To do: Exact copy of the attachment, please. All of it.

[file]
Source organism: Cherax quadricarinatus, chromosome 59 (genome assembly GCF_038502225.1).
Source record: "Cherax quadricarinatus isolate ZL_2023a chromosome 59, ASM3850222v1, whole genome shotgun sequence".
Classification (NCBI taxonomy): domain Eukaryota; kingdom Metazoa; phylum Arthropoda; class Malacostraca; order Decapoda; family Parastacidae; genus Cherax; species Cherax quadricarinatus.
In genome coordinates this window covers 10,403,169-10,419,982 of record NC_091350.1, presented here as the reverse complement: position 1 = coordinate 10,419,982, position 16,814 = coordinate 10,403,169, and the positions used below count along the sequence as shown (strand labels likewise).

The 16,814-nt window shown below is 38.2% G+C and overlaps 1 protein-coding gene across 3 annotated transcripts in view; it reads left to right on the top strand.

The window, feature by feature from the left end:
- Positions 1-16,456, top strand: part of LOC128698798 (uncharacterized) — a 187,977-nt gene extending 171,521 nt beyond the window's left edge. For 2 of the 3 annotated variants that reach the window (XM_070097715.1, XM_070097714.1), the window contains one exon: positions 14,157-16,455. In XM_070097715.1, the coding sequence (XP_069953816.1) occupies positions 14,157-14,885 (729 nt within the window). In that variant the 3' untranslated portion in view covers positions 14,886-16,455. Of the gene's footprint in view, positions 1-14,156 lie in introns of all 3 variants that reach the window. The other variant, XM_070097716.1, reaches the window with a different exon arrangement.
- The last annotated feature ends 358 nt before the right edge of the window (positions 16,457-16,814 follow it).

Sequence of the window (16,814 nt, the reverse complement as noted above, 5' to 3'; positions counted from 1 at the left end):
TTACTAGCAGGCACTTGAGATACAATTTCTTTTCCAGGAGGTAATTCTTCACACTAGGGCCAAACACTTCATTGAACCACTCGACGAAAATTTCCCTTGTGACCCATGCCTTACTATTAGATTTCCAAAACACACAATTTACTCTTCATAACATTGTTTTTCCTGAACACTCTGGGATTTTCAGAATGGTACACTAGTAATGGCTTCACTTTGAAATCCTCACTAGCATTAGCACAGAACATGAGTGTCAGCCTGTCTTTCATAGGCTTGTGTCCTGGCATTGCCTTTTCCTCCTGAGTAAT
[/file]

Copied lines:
Source organism: Cherax quadricarinatus, chromosome 59 (genome assembly GCF_038502225.1).
Source record: "Cherax quadricarinatus isolate ZL_2023a chromosome 59, ASM3850222v1, whole genome shotgun sequence".
Classification (NCBI taxonomy): domain Eukaryota; kingdom Metazoa; phylum Arthropoda; class Malacostraca; order Decapoda; family Parastacidae; genus Cherax; species Cherax quadricarinatus.
In genome coordinates this window covers 10,403,169-10,419,982 of record NC_091350.1, presented here as the reverse complement: position 1 = coordinate 10,419,982, position 16,814 = coordinate 10,403,169, and the positions used below count along the sequence as shown (strand labels likewise).

The 16,814-nt window shown below is 38.2% G+C and overlaps 1 protein-coding gene across 3 annotated transcripts in view; it reads left to right on the top strand.

The window, feature by feature from the left end:
- Positions 1-16,456, top strand: part of LOC128698798 (uncharacterized) — a 187,977-nt gene extending 171,521 nt beyond the window's left edge. For 2 of the 3 annotated variants that reach the window (XM_070097715.1, XM_070097714.1), the window contains one exon: positions 14,157-16,455. In XM_070097715.1, the coding sequence (XP_069953816.1) occupies positions 14,157-14,885 (729 nt within the window). In that variant the 3' untranslated portion in view covers positions 14,886-16,455. Of the gene's footprint in view, positions 1-14,156 lie in introns of all 3 variants that reach the window. The other variant, XM_070097716.1, reaches the window with a different exon arrangement.
- The last annotated feature ends 358 nt before the right edge of the window (positions 16,457-16,814 follow it).

Sequence of the window (16,814 nt, the reverse complement as noted above, 5' to 3'; positions counted from 1 at the left end):
TTACTAGCAGGCACTTGAGATACAATTTCTTTTCCAGGAGGTAATTCTTCACACTAGGGCCAAACACTTCATTGAACCACTCGACGAAAATTTCCCTTGTGACCCATGCCTTACTATTAGATTTCCAAAACACACAATTTACTCTTCATAACATTGTTTTTCCTGAACACTCTGGGATTTTCAGAATGGTACACTAGTAATGGCTTCACTTTGAAATCCTCACTAGCATTAGCACAGAACATGAGTGTCAGCCTGTCTTTCATAGGCTTGTGTCCTGGCATTGCCTTTTCCTCCTGAGTAAT